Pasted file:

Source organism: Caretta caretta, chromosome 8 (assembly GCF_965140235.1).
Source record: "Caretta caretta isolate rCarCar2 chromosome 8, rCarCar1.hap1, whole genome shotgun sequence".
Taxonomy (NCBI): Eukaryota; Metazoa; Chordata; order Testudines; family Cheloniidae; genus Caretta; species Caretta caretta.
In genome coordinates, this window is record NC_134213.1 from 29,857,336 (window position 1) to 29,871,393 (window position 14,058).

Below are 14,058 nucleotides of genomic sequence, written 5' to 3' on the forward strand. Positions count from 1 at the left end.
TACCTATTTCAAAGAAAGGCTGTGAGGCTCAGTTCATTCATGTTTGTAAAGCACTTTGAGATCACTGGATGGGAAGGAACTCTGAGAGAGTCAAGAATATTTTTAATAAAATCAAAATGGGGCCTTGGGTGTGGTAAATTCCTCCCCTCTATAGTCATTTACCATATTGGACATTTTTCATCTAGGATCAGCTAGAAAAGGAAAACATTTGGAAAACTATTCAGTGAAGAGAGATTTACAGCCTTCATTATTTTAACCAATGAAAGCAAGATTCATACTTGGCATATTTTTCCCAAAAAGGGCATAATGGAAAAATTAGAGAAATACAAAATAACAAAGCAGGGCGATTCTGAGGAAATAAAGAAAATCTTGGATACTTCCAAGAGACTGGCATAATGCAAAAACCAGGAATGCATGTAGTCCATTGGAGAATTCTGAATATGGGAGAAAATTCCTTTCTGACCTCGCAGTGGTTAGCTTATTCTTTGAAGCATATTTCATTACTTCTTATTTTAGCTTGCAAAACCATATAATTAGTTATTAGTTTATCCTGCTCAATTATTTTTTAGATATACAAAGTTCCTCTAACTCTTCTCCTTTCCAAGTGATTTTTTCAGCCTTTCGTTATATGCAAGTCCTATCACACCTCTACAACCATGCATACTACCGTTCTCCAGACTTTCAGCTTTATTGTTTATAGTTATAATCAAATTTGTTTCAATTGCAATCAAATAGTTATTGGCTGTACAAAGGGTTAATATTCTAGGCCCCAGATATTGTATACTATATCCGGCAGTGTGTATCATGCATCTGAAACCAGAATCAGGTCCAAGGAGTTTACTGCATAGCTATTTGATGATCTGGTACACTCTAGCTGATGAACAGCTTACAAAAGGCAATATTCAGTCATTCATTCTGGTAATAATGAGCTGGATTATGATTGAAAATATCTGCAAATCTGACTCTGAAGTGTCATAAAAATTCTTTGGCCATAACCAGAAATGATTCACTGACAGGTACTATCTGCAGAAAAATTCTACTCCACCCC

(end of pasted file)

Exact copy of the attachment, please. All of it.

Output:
Source organism: Caretta caretta, chromosome 8 (assembly GCF_965140235.1).
Source record: "Caretta caretta isolate rCarCar2 chromosome 8, rCarCar1.hap1, whole genome shotgun sequence".
Taxonomy (NCBI): Eukaryota; Metazoa; Chordata; order Testudines; family Cheloniidae; genus Caretta; species Caretta caretta.
In genome coordinates, this window is record NC_134213.1 from 29,857,336 (window position 1) to 29,871,393 (window position 14,058).

Below are 14,058 nucleotides of genomic sequence, written 5' to 3' on the forward strand. Positions count from 1 at the left end.
TACCTATTTCAAAGAAAGGCTGTGAGGCTCAGTTCATTCATGTTTGTAAAGCACTTTGAGATCACTGGATGGGAAGGAACTCTGAGAGAGTCAAGAATATTTTTAATAAAATCAAAATGGGGCCTTGGGTGTGGTAAATTCCTCCCCTCTATAGTCATTTACCATATTGGACATTTTTCATCTAGGATCAGCTAGAAAAGGAAAACATTTGGAAAACTATTCAGTGAAGAGAGATTTACAGCCTTCATTATTTTAACCAATGAAAGCAAGATTCATACTTGGCATATTTTTCCCAAAAAGGGCATAATGGAAAAATTAGAGAAATACAAAATAACAAAGCAGGGCGATTCTGAGGAAATAAAGAAAATCTTGGATACTTCCAAGAGACTGGCATAATGCAAAAACCAGGAATGCATGTAGTCCATTGGAGAATTCTGAATATGGGAGAAAATTCCTTTCTGACCTCGCAGTGGTTAGCTTATTCTTTGAAGCATATTTCATTACTTCTTATTTTAGCTTGCAAAACCATATAATTAGTTATTAGTTTATCCTGCTCAATTATTTTTTAGATATACAAAGTTCCTCTAACTCTTCTCCTTTCCAAGTGATTTTTTCAGCCTTTCGTTATATGCAAGTCCTATCACACCTCTACAACCATGCATACTACCGTTCTCCAGACTTTCAGCTTTATTGTTTATAGTTATAATCAAATTTGTTTCAATTGCAATCAAATAGTTATTGGCTGTACAAAGGGTTAATATTCTAGGCCCCAGATATTGTATACTATATCCGGCAGTGTGTATCATGCATCTGAAACCAGAATCAGGTCCAAGGAGTTTACTGCATAGCTATTTGATGATCTGGTACACTCTAGCTGATGAACAGCTTACAAAAGGCAATATTCAGTCATTCATTCTGGTAATAATGAGCTGGATTATGATTGAAAATATCTGCAAATCTGACTCTGAAGTGTCATAAAAATTCTTTGGCCATAACCAGAAATGATTCACTGACAGGTACTATCTGCAGAAAAATTCTACTCCACCCC